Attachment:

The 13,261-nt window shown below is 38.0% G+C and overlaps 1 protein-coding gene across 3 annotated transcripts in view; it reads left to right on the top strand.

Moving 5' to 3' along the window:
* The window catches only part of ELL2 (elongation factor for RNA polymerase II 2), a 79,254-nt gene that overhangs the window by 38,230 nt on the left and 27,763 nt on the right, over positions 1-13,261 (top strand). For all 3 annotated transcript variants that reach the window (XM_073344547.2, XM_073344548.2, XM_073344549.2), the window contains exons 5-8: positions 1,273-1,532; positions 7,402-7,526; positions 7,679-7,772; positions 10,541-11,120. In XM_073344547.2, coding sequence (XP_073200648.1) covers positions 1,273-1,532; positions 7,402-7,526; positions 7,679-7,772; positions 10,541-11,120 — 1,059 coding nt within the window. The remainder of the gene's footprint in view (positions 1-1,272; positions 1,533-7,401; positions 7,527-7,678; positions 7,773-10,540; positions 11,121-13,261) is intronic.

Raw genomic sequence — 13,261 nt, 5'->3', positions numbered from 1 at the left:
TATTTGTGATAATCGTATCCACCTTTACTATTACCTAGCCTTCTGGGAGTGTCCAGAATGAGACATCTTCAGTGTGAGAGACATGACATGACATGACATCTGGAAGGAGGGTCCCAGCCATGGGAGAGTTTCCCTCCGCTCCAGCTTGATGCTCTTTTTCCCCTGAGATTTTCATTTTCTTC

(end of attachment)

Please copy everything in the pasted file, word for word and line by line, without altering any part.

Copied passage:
The 13,261-nt window shown below is 38.0% G+C and overlaps 1 protein-coding gene across 3 annotated transcripts in view; it reads left to right on the top strand.

Moving 5' to 3' along the window:
* The window catches only part of ELL2 (elongation factor for RNA polymerase II 2), a 79,254-nt gene that overhangs the window by 38,230 nt on the left and 27,763 nt on the right, over positions 1-13,261 (top strand). For all 3 annotated transcript variants that reach the window (XM_073344547.2, XM_073344548.2, XM_073344549.2), the window contains exons 5-8: positions 1,273-1,532; positions 7,402-7,526; positions 7,679-7,772; positions 10,541-11,120. In XM_073344547.2, coding sequence (XP_073200648.1) covers positions 1,273-1,532; positions 7,402-7,526; positions 7,679-7,772; positions 10,541-11,120 — 1,059 coding nt within the window. The remainder of the gene's footprint in view (positions 1-1,272; positions 1,533-7,401; positions 7,527-7,678; positions 7,773-10,540; positions 11,121-13,261) is intronic.

Raw genomic sequence — 13,261 nt, 5'->3', positions numbered from 1 at the left:
TATTTGTGATAATCGTATCCACCTTTACTATTACCTAGCCTTCTGGGAGTGTCCAGAATGAGACATCTTCAGTGTGAGAGACATGACATGACATGACATCTGGAAGGAGGGTCCCAGCCATGGGAGAGTTTCCCTCCGCTCCAGCTTGATGCTCTTTTTCCCCTGAGATTTTCATTTTCTTC